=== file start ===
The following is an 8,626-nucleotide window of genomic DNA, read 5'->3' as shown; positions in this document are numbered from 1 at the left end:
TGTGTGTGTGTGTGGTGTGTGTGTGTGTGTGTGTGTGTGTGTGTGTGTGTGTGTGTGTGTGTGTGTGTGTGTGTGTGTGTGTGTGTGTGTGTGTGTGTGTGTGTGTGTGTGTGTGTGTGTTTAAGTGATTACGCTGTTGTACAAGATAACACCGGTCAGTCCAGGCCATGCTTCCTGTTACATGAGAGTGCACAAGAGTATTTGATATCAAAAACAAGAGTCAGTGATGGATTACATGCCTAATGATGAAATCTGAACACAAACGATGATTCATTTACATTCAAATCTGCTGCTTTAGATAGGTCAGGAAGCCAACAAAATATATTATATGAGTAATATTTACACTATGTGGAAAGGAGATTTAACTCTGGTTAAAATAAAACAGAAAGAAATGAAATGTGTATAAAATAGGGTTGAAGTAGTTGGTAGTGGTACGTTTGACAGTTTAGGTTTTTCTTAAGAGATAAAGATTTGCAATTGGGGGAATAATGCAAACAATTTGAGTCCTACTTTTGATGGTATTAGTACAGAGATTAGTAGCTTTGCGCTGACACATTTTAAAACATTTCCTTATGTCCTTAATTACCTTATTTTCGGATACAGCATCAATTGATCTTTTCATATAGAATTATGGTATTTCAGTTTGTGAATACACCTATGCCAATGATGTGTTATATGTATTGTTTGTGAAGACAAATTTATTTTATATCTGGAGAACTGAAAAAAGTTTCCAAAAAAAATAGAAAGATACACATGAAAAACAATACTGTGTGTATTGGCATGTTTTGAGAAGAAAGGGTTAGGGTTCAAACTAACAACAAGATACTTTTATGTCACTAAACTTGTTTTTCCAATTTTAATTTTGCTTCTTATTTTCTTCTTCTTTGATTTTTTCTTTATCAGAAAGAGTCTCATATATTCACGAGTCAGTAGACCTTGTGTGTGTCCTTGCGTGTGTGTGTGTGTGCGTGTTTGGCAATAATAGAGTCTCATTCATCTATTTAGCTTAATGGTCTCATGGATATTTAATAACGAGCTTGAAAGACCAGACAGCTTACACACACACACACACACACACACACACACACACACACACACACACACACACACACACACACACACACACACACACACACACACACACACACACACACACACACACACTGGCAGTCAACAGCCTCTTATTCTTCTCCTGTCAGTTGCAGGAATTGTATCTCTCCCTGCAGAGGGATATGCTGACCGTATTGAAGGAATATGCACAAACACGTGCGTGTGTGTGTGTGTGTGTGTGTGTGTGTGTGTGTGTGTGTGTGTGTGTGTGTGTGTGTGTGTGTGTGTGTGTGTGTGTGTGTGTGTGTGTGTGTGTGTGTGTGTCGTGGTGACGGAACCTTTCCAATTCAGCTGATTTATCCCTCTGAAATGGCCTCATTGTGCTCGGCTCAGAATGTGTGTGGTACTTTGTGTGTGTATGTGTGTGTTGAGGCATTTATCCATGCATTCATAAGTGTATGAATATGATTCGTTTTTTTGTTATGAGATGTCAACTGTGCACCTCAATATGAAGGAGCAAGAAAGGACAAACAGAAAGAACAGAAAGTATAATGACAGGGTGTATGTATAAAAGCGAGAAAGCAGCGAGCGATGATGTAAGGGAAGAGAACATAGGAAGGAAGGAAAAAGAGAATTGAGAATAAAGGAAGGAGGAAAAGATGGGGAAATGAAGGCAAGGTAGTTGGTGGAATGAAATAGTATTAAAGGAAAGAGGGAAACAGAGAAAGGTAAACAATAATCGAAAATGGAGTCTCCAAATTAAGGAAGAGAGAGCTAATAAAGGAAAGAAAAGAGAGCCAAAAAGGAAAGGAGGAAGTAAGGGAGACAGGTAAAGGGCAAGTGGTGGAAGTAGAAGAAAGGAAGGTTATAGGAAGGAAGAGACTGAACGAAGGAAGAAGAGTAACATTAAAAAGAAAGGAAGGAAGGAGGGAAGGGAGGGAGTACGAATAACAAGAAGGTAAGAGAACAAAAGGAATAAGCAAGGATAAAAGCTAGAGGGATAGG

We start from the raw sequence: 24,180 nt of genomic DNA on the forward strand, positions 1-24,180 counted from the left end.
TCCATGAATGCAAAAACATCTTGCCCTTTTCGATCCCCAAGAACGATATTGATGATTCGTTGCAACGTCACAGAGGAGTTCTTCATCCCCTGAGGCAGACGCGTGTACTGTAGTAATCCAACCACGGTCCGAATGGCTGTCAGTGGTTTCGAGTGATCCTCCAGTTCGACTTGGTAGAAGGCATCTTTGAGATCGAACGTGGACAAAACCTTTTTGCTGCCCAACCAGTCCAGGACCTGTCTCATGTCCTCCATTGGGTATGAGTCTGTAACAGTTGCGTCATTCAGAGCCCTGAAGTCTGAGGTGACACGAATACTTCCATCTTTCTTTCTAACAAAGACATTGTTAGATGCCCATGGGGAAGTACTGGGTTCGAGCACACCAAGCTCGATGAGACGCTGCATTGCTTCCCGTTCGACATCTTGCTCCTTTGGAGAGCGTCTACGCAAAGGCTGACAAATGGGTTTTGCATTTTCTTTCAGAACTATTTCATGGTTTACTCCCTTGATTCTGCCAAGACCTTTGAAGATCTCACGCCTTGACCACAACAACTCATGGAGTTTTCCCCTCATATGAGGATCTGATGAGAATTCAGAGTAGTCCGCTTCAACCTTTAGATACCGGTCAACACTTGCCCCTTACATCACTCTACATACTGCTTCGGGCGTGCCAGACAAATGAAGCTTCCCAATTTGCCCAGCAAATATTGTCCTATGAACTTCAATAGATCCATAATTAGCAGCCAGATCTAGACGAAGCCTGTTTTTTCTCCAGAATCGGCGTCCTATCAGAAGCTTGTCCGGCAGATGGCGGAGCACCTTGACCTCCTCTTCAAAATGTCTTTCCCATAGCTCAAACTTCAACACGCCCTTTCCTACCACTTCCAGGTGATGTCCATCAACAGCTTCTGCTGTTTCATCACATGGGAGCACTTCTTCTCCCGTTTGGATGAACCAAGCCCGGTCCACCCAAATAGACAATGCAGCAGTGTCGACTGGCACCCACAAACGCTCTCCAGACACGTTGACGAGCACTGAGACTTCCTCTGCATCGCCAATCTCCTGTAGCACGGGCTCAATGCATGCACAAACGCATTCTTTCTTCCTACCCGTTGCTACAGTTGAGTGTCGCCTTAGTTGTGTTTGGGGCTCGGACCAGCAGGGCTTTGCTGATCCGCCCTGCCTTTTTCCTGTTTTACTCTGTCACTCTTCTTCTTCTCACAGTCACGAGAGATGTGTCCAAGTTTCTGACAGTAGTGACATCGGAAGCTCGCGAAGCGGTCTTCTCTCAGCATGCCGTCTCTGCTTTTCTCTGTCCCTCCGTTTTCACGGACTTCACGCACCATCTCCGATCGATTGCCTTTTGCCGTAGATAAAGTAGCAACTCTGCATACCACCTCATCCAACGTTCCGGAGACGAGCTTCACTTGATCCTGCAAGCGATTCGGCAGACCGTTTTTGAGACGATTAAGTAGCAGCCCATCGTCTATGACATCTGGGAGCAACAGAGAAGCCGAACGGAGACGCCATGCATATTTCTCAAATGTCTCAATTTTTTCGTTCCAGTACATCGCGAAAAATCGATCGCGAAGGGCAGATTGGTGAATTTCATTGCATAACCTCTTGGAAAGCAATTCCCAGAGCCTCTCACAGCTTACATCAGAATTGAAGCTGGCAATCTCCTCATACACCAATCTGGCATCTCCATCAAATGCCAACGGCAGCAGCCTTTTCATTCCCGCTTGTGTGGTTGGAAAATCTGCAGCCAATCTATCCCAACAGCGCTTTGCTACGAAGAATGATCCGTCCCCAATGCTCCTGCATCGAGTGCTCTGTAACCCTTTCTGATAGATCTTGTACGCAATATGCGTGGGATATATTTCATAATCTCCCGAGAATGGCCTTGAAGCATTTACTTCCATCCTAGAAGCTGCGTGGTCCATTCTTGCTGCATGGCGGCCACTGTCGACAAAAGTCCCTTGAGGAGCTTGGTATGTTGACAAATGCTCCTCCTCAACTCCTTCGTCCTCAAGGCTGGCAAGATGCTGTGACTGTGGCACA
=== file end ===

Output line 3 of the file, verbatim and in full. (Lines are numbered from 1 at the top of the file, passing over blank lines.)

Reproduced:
We start from the raw sequence: 24,180 nt of genomic DNA on the forward strand, positions 1-24,180 counted from the left end.